Saturday, May 26, 2007


The Santa Fe, which was introduced as a 2001 model, has been steadily updated over the years in both small ways—relocating the clock from an overhead position to the dashboard—and large ways such as fitting standard side-impact airbags.

This year, the Santa Fe adds a new Limited trim level, which includes leather upholstery, heated front seats, a power driver’s seat, automatic temperature control, an in-dash six-CD changer, automatic light control, and a trip computer. A new standard feature on the GLS 3.5 is an electrochromic auto-dimming rearview mirror with a HomeLink universal transceiver. Exterior design changes for the 2006 model year include a new all-black monochromatic color scheme available on the Limited.

The Santa Fe—which comes in GLS and Limited trim levels—can be equipped with a 170-hp, 2.7-liter V-6 or a 200-hp (219 lb-ft of torque), 3.5-liter DOHC V-6. Models with the big motor come with a five-speed automatic transmission, anti-lock brakes with traction control, an electronic four-wheel-drive system, and a suspension upgraded to handle the extra power.

The big V-6 engine puts the Santa Fe on a par with the higher-powered sport-utes in its class, but it is unlikely that the Hyundai will top them in performance since it is considerably heavier than most of its competition. For example, a well-equipped version scales in at about 3750 pounds, nearly a quarter-ton more than a Honda CR-V.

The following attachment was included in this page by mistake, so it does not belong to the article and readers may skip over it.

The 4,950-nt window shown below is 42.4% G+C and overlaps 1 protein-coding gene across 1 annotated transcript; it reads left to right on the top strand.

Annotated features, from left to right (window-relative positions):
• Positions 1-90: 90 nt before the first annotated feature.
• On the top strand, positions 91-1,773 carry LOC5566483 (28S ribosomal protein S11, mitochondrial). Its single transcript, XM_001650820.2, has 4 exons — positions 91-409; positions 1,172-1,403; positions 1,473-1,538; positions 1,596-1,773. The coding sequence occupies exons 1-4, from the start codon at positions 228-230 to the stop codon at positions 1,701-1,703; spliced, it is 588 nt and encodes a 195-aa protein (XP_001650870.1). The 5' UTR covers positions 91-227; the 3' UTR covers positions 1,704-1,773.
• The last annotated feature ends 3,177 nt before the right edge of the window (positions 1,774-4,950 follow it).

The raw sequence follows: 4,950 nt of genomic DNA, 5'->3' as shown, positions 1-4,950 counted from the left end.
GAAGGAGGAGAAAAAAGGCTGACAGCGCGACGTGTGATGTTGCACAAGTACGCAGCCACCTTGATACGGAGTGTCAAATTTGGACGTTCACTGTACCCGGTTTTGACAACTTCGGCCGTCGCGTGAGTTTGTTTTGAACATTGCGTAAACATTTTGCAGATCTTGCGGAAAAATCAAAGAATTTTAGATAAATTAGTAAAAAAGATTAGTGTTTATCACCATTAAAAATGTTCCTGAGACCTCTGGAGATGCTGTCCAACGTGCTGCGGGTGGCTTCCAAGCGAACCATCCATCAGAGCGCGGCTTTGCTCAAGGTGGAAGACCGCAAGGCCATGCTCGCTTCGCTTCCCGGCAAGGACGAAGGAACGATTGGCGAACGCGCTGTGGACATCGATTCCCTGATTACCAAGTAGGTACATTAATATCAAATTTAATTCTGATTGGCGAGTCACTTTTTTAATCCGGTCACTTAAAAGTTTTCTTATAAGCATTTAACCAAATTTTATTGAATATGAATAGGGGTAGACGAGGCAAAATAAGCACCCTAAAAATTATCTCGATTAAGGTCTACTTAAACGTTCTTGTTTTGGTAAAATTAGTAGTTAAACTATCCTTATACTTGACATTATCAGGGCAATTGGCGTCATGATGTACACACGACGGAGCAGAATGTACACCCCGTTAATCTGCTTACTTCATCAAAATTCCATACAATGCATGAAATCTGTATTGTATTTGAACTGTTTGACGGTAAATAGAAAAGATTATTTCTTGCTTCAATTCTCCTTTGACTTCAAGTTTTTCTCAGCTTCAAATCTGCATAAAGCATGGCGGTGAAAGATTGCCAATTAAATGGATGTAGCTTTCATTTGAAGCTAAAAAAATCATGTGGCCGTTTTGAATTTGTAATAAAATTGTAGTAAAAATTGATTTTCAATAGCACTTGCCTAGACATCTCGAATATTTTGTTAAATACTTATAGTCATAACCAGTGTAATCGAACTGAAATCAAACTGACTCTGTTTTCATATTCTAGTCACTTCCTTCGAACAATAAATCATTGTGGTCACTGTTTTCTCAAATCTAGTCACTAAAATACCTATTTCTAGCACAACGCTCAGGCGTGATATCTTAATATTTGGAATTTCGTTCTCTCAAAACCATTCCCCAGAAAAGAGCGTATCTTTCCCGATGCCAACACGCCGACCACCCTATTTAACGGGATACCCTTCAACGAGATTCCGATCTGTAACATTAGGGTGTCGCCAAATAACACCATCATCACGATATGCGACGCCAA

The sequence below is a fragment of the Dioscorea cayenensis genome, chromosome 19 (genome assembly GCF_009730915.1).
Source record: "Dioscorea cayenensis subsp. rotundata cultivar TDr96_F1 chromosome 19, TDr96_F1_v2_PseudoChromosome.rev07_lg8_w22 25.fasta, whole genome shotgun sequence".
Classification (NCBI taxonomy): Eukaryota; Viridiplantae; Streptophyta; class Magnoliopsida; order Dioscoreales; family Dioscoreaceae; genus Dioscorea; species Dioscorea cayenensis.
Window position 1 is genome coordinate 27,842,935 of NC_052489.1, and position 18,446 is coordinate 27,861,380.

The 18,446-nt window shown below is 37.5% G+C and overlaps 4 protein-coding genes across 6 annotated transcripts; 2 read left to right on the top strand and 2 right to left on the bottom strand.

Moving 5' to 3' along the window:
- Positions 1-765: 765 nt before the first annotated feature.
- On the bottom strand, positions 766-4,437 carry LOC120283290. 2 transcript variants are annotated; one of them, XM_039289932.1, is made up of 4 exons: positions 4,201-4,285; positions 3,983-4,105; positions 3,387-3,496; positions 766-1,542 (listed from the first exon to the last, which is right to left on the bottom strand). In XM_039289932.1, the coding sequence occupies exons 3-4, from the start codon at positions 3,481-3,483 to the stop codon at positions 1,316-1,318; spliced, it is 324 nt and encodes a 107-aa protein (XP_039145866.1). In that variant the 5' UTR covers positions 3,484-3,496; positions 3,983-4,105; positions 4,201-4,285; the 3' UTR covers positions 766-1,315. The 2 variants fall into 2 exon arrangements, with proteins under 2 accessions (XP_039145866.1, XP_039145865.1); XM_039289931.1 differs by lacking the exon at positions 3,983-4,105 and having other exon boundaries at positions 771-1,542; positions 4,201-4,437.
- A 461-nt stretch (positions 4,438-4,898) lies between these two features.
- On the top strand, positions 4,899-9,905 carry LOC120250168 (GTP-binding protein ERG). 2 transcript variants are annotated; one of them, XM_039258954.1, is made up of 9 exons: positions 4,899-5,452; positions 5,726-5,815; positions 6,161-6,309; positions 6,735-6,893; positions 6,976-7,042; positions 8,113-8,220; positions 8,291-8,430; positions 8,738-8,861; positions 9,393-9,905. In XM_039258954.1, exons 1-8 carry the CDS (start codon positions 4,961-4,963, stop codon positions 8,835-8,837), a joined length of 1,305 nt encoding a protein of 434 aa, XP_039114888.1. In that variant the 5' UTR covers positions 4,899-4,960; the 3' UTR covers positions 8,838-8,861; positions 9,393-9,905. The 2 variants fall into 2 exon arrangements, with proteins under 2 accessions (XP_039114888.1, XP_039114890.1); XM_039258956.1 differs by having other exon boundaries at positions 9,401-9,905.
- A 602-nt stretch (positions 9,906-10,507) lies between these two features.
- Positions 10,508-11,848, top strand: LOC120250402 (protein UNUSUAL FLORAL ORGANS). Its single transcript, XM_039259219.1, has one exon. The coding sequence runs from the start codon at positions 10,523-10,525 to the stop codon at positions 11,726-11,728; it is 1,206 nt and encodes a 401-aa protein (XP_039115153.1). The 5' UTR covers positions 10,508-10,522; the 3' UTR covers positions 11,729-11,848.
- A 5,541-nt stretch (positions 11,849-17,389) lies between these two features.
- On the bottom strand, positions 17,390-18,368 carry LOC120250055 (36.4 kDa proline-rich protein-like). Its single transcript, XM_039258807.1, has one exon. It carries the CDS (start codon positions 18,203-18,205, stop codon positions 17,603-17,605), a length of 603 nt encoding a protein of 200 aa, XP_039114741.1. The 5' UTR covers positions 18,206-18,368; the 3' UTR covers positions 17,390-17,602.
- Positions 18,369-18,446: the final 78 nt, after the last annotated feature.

The Santa Fe’s chassis is a heavily revised Sonata unit-body platform, which puts it into the so-called crossover category of SUVs. As such, it makes no pretension of heavy-duty off-roading but is more of a tall station wagon with an SUV look that’s somewhat unconventional: From the cowl forward, the Santa Fe is more sports sedan than sport-ute, with a snouty grill and bubble fenders. The curvy motif extends to the interior, with its wraparound dashboard. The large, simply rendered instruments are logically located, and the central pod with its radio and climate controls is equally easy to use. The Santa Fe’s seats are as comfortable as anything else in the class, and there are sufficient storage spaces as well as lots of amenities such as cup holders and power points.

With a strut front suspension and a trailing-arm and multilink rear suspension, the Santa Fe provides a comfortable ride, and it steers and tracks well with no tendency toward wander or play in the wheel. On a rutted and bumpy off-road course with some steep climbs and tight turns, a four-wheel-drive Santa Fe performed admirably, using its 8.1-inch ground clearance to good advantage.

The Santa Fe has been steadily carving out a compelling presence in the diminutive end of the SUV market by hewing faithfully to Hyundai’s strategy of offering good-looking, well-equipped vehicles at a competitive price and backing them with a killer warranty (10 years/100,000 miles powertrain coverage).

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